Liverpool Cathedral unveils latest exhibition

Acclaimed artist and sculptor Peter Walker has unveiled Being Human, his latest exhibition at Liverpool Cathedral. Tony McDonough reports

Peter Walker
Artist Peter Walker with his Being Human Exhibition at Liverpool Cathedral


Liverpool Cathedral has unveiled its latest collaboration with acclaimed artist and sculptor Peter Walker.

Being Human opened at the cathedral on Wednesday and runs until August 30. Featuring two giant-sized female hands, each towering two metres high, Being Human explores what it means to be human and how we connect with others.

It follows two previous successful exhibitions by Peter at Liverpool Cathedral. His previous works include Peace Doves. This was a mass participation art installation featuring around 18,000 paper doves suspended from the roof of the building.

Earlier this year, working as one half of the artistic duo, Luxmuralis, he amazed visitors by flooding Liverpool Cathedral with the wonders of the universe. Space, The Universe and Everything offered a dazzling display of projections, lights and sounds.

Being Human is made up of four installations: Connection, Creativity, Identity and Reflection.

Connection is a contemporary twist on Michelangelo’s Sistine Chapel masterpiece, the Creation of Adam, which depicts God’s hand reaching out to meet Adam’s finger. Forming a gateway to Being Human, the imposing installation, which spans almost 10 metres of floor space, has been created using traditional sculpture techniques.

A vast gap between each hand represents faith, whilst also symbolising our connection to each other. This highlights the importance of human contact and the isolation that comes with being apart.

The artist hopes the piece will inspire people to reach out to others in their own communities following the distance and isolation experienced by many during the pandemic.

Visitors are encouraged to stand in the middle of the two giant hands to try to plug the gap between them as they marvel at the sheer scale of the installation, capturing photos along the way.

Creativity is a representation of Peter Walker’s own studio space. It features elements of his previous artworks and key tools of his trade including an easel, a turntable and a palette. The installation showcases 25 years of his work as an artist.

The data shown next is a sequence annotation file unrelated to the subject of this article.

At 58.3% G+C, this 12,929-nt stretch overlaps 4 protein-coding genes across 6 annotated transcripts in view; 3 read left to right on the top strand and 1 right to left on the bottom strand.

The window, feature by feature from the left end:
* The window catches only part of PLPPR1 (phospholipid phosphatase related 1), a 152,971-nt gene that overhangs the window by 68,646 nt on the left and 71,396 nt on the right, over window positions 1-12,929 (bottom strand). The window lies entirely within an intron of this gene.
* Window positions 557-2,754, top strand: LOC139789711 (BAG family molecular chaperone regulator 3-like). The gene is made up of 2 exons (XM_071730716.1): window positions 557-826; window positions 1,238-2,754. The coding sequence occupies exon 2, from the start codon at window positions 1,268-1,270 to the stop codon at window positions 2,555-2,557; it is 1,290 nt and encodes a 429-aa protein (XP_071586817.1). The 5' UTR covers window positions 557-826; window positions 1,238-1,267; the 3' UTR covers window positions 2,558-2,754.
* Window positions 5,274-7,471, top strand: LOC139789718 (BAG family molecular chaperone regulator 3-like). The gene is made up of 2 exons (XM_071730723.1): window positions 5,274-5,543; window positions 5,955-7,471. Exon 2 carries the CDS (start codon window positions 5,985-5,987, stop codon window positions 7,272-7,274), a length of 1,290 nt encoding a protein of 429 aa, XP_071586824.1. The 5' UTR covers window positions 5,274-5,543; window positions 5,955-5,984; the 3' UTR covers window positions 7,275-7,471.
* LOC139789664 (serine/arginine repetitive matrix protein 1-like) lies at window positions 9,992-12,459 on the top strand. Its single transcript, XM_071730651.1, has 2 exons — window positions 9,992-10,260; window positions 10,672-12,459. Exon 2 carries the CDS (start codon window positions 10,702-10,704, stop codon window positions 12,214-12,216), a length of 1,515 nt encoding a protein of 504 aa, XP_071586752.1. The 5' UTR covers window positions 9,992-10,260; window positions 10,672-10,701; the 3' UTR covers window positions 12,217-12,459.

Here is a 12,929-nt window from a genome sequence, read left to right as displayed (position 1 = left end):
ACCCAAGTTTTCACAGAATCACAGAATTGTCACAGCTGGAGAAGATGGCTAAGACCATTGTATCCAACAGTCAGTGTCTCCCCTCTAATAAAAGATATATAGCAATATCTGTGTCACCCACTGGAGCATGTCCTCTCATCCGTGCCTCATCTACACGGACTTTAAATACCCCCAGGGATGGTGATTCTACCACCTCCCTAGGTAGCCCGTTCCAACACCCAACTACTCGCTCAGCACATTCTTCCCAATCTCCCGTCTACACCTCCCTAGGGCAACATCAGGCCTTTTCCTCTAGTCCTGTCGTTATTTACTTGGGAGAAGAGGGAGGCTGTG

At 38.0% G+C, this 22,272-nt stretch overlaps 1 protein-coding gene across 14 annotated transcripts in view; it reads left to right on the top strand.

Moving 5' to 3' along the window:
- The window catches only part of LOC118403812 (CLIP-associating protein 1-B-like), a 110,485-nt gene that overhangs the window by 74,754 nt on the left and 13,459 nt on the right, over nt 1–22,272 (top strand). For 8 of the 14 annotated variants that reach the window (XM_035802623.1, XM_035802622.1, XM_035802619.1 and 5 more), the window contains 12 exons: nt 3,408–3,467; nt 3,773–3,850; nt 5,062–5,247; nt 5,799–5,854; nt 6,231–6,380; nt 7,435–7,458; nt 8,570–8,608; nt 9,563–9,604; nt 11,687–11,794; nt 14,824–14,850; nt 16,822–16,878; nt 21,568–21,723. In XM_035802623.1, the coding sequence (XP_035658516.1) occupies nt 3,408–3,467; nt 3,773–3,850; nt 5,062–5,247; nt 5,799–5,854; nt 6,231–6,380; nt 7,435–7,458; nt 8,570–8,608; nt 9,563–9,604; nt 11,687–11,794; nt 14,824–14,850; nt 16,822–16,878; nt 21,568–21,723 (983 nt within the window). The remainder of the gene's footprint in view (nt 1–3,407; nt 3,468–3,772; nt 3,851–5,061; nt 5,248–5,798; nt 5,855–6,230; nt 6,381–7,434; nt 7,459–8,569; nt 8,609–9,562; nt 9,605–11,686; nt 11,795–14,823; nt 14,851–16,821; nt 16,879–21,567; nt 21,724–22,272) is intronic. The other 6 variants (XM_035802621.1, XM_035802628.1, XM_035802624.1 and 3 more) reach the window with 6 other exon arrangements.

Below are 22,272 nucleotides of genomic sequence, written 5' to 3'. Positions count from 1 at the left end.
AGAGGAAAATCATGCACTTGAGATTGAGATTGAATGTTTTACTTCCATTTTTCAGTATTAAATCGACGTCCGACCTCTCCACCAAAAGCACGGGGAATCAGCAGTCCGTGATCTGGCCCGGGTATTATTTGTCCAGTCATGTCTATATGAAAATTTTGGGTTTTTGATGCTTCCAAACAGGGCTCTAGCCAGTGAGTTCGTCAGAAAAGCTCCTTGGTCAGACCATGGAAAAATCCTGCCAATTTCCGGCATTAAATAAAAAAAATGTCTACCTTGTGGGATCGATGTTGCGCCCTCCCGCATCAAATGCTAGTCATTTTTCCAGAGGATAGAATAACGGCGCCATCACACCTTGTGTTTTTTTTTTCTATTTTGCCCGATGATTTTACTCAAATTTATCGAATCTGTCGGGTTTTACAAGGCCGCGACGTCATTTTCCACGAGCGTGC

Identity is inspired by the traditional photobooth. The interactive installation invites visitors to star in their own piece of art as they briefly become the artist’s model. As the installation captures a portrait of each visitor, a personalised artwork is displayed on an easel for just a few minutes.

Reflection is made up of 5,000 metal leaves, each engraved with the word hope. A reflective memorial to the pandemic, the leaves transition in colour from silver to autumn brown, symbolising new life and hope after loss. 


Being Human
The Being Human Exhibition at Liverpool Cathedral runs until August 30
Peter Walker
Artist Peter Walker at Liverpool Cathedral


Created using steel to signify resilience and collective strength, the artist uses sycamore maple leaves to represent protection, eternity, strength and clarity. Visitors are invited to become part of the artwork by writing their own message on a paper leaf to reflect how they feel and to remember loved ones they have lost.

Peter said: “The magnificent Gothic architecture of Liverpool Cathedral sets the scene perfectly for Being Human. It is an exhibition which sets out to inspire people to contemplate just how incredible we are as human beings.

“By our very nature, we’re all unique as human beings and I’m looking forward to seeing how the exhibition touches people from many different walks of life, inspiring the youngest of visitors to the oldest.”

Being Human forms part of a two-year programme of events, exhibitions and artworks leading up to Liverpool Cathedral’s 100th anniversary in 2024. The exhibition, which is free to attend, is open from 10am – 6pm daily.

Revd Canon Dr Neal Barnes, Canon for Mission and Faith Development, added: “Visitors are always incredibly complimentary about Peter’s artworks at Liverpool Cathedral, which are extremely thought-provoking.

“It’s fair to say that the challenges of the pandemic have been tough for many and I hope visitors will use this latest exhibition as an opportunity to reflect, consider their faith and focus on what is most important to us as human beings.”

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